The importance of patience on the MG journey

Faced with persistent challenges, I must trust that things will work out

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by Mark Harrington |

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I’ve always considered myself a patient man. One doesn’t succeed as a teacher without some degree of the trait. But the past four weeks have shown me that life with myasthenia gravis (MG) requires a level of patience I never thought I could achieve. I’ve learned that challenges recur; they don’t go away.

As I struggled during these past few weeks, I came across the words of author David G. Allen: “Patience is the calm acceptance that things can happen in a different order than the one you had in mind.”

Let me explain how this quote helped me make sense of my recent journey. If others who live with chronic illness can reflect on its meaning and grasp the truth behind the words, it may help with their journey.

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With MG, I wonder: Does everything really happen for a reason?

Facing continued challenges

Since my MG diagnosis in June 2020, learning about the illness has been a key part of my life. My dad lived with the disease for his final 13 years, so I had some familiarity with it. Nevertheless, I researched online and spoke with neurologists, nutritionists, and other medical professionals. I wanted to educate myself as much as possible about MG. I thought I knew a great deal about what could happen to my body.

I’ve since experienced four hospitalizations, two surgeries, two rounds of plasmapheresis, two myasthenic crises, numerous trips to the emergency room, vision difficulties, slurred speech, fatigue, and trouble holding my head upright. I believed no other physical challenges were possible.

Then, in December, the muscles in my hands weakened. At first, I thought nothing of it. Then it became difficult to hold a pan while cooking. This progressed to the point where I could no longer make the bed or use my computer. All my old fears and anxieties came flooding back.

The physical challenges of MG are still here.

Throughout my professional career, I maintained disability insurance in case something was to prevent me from working. For 25 years, I never missed a payment. When MG forced me to leave my job, I assumed the insurance would keep me financially solvent. I didn’t know that it would take almost a year of wrangling with the insurance company before my payments would begin. Once they did, I thought I could focus on my physical challenges.

Then, last October, I received a letter from my disability insurer that informed me I was no longer disabled, and so my payments would cease within 30 days. Once again, my financial situation was precarious. For the second time I had to hire an attorney. I still have no income.

The financial challenges of MG are still here.

Earlier this year, I began treatment with a new drug, and my hopes for success were extremely high. Somehow I knew this would be a turning point — and for a short time it was. Then my symptoms began to recur, and it was obvious this treatment was not the answer to my prayers.

The medical challenges of MG are still here.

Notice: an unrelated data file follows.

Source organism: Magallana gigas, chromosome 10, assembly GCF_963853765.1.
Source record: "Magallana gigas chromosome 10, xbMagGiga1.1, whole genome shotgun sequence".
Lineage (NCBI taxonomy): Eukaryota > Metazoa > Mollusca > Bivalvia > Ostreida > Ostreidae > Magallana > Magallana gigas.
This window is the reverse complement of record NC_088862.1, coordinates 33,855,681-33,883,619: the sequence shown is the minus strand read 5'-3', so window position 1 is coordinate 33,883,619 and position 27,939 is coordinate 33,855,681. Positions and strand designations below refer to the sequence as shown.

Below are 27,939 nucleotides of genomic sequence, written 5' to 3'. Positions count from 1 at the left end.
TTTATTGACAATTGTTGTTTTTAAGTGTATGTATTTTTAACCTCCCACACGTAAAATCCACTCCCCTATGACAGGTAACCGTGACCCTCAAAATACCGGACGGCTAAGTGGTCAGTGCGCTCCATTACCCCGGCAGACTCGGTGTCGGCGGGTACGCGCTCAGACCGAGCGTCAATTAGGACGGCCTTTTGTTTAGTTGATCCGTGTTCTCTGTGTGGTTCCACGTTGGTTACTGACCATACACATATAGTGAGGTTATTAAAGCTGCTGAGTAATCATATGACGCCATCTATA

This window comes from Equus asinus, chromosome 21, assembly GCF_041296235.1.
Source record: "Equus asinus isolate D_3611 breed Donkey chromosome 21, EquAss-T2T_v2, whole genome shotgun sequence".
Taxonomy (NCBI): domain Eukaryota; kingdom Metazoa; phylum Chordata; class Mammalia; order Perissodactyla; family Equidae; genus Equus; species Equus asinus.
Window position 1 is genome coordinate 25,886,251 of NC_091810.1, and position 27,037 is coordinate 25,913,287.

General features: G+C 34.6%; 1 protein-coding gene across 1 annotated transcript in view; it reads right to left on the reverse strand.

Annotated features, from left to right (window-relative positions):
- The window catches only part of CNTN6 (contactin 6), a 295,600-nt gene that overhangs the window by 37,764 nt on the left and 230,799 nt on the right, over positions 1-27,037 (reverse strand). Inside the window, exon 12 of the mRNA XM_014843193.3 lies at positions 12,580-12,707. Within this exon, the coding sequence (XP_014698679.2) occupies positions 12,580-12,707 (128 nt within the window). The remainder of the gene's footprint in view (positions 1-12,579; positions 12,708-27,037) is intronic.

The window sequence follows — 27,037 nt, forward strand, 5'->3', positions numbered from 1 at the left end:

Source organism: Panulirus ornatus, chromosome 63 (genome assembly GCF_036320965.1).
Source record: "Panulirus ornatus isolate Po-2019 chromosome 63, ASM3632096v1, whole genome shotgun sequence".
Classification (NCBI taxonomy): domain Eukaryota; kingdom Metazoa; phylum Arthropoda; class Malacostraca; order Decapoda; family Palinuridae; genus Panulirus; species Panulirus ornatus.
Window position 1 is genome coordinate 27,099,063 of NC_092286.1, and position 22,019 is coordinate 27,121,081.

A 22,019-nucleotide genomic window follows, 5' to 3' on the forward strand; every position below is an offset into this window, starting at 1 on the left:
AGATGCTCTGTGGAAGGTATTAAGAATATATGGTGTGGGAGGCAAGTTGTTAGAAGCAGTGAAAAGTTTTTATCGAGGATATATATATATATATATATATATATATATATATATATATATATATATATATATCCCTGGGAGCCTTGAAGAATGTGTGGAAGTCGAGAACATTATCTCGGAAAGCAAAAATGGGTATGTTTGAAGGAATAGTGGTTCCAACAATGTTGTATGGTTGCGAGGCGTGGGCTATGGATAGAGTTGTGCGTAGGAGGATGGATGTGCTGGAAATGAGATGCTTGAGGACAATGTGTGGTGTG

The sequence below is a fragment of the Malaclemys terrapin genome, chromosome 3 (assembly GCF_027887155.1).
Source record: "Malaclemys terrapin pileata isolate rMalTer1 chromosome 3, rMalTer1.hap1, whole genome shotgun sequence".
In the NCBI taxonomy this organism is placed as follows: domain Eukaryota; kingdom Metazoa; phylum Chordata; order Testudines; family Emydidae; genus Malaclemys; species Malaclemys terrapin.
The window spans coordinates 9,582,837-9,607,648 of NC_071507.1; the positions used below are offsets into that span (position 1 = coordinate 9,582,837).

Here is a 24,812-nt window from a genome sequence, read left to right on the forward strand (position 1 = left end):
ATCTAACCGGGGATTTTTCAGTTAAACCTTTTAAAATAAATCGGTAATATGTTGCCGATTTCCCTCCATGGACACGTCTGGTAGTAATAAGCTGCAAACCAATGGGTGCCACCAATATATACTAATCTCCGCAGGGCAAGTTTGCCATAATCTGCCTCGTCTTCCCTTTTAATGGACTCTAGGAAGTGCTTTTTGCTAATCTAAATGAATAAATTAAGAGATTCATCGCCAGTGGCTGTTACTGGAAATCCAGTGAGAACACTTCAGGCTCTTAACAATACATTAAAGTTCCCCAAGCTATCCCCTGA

Trusting the process

Taken alone, the physical, financial, and medical challenges would hurt. When they converged, it was almost too much to bear. The dark clouds of depression descended upon me once again. I wish I could say they’ve cleared, but they haven’t. I still ask God why this happened. Was it something I did? Was it something I didn’t do? Or, as my family and friends tell me, was it just something in my body that went wrong?

When I consider my MG journey, I think of Sisyphus. Life with MG is a series of challenges that never cease. Conquer one, and a new one comes along. Roll the stone up a hill, and it rolls right back down.

Unfortunately, I’m not a Greek god. All I can do is trust that, with patience, things will work out. This is where Allen’s words come in: Life isn’t happening in the order in which I’d hoped, so I must trust that it’s working according to the plan of my loving creator. Doing so takes all I have.

Note: Myasthenia Gravis News is strictly a news and information website about the disease. It does not provide medical advice, diagnosis, or treatment. This content is not intended to be a substitute for professional medical advice, diagnosis, or treatment. Always seek the advice of your physician or other qualified health provider with any questions you may have regarding a medical condition. Never disregard professional medical advice or delay in seeking it because of something you have read on this website. The opinions expressed in this column are not those of Myasthenia Gravis News or its parent company, BioNews, and are intended to spark discussion about issues pertaining to myasthenia gravis.


Lou DeYenno avatar

Lou DeYenno

Sorry for your ongoing issues. I was diagnosed March 2020 and have had 3 hospitalizations, worn out 2 drugs, had plasmapheresis, etc, etc. Believe me you have done nothing wrong to deserve this disease!!! I admire your resilience. You live in this earth that is dominated by “evil” around every corner.
My only saving grace is my belief in Jesus Christ!
Praying to God in His Name is my hope and relief.
I thank Him for the doctors, nurses, researchers and support organizations that have given me peace and relief for however long it will last.


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